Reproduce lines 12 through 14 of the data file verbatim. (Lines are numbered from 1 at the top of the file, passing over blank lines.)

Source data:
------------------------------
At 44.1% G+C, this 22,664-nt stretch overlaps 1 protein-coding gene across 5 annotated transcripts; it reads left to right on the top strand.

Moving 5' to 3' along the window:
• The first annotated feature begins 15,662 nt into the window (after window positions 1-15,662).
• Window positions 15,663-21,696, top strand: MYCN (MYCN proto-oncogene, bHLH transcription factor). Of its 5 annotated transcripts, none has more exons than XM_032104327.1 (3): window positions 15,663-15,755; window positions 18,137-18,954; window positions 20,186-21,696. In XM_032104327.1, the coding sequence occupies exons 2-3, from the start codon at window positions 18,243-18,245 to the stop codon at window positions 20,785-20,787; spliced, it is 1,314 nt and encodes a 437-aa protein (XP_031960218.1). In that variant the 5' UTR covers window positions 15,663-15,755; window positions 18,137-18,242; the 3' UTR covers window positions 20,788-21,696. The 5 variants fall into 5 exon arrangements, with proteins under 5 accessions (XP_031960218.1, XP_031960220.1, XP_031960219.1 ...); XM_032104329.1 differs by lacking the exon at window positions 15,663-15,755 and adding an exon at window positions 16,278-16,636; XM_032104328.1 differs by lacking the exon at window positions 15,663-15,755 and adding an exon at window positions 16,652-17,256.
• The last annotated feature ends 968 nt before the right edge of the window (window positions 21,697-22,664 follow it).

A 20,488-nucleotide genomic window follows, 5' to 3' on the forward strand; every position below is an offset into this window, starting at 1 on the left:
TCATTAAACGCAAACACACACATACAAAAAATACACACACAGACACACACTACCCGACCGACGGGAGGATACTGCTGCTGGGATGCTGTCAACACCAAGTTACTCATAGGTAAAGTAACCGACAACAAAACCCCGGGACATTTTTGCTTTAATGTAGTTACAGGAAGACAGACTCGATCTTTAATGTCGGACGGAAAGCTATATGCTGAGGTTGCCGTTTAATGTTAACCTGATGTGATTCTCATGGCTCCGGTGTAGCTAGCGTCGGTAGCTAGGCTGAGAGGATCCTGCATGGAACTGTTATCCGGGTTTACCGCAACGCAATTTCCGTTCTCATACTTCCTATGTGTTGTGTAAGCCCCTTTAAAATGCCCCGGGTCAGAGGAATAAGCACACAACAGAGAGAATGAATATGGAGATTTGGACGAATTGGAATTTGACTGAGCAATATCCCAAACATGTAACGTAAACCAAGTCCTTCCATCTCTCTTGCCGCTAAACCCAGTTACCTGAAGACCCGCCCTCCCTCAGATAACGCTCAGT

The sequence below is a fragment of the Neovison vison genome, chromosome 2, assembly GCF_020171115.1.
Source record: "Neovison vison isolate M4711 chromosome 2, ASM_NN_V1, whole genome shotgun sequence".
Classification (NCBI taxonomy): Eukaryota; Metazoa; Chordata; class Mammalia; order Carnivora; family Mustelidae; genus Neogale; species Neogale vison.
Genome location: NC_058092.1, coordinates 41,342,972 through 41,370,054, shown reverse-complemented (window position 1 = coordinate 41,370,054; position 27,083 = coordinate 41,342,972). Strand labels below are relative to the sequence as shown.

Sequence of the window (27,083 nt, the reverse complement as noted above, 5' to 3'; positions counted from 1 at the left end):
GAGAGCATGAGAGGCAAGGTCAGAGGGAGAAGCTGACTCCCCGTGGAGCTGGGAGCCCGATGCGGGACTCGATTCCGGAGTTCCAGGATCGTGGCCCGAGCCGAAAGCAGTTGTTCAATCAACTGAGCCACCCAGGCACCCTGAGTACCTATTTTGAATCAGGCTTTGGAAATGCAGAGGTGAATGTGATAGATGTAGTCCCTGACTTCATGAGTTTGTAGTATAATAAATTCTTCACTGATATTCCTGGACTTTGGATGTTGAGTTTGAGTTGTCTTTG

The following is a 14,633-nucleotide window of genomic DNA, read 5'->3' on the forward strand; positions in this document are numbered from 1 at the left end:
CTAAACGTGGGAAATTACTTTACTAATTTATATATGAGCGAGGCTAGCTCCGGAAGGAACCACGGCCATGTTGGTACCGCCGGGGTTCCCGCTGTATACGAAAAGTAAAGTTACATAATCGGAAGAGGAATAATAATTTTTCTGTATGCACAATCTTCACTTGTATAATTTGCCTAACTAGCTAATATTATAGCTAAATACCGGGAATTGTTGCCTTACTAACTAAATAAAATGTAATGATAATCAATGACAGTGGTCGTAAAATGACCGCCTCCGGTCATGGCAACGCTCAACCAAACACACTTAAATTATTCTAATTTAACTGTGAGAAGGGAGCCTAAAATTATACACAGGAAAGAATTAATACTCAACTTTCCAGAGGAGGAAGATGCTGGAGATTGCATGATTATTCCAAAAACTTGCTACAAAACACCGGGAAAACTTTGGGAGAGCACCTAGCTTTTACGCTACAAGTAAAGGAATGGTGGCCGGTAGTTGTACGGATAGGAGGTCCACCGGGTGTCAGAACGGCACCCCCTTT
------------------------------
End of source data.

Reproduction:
Sequence of the window (27,083 nt, the reverse complement as noted above, 5' to 3'; positions counted from 1 at the left end):
GAGAGCATGAGAGGCAAGGTCAGAGGGAGAAGCTGACTCCCCGTGGAGCTGGGAGCCCGATGCGGGACTCGATTCCGGAGTTCCAGGATCGTGGCCCGAGCCGAAAGCAGTTGTTCAATCAACTGAGCCACCCAGGCACCCTGAGTACCTATTTTGAATCAGGCTTTGGAAATGCAGAGGTGAATGTGATAGATGTAGTCCCTGACTTCATGAGTTTGTAGTATAATAAATTCTTCACTGATATTCCTGGACTTTGGATGTTGAGTTTGAGTTGTCTTTG

The following is a 14,633-nucleotide window of genomic DNA, read 5'->3' on the forward strand; positions in this document are numbered from 1 at the left end: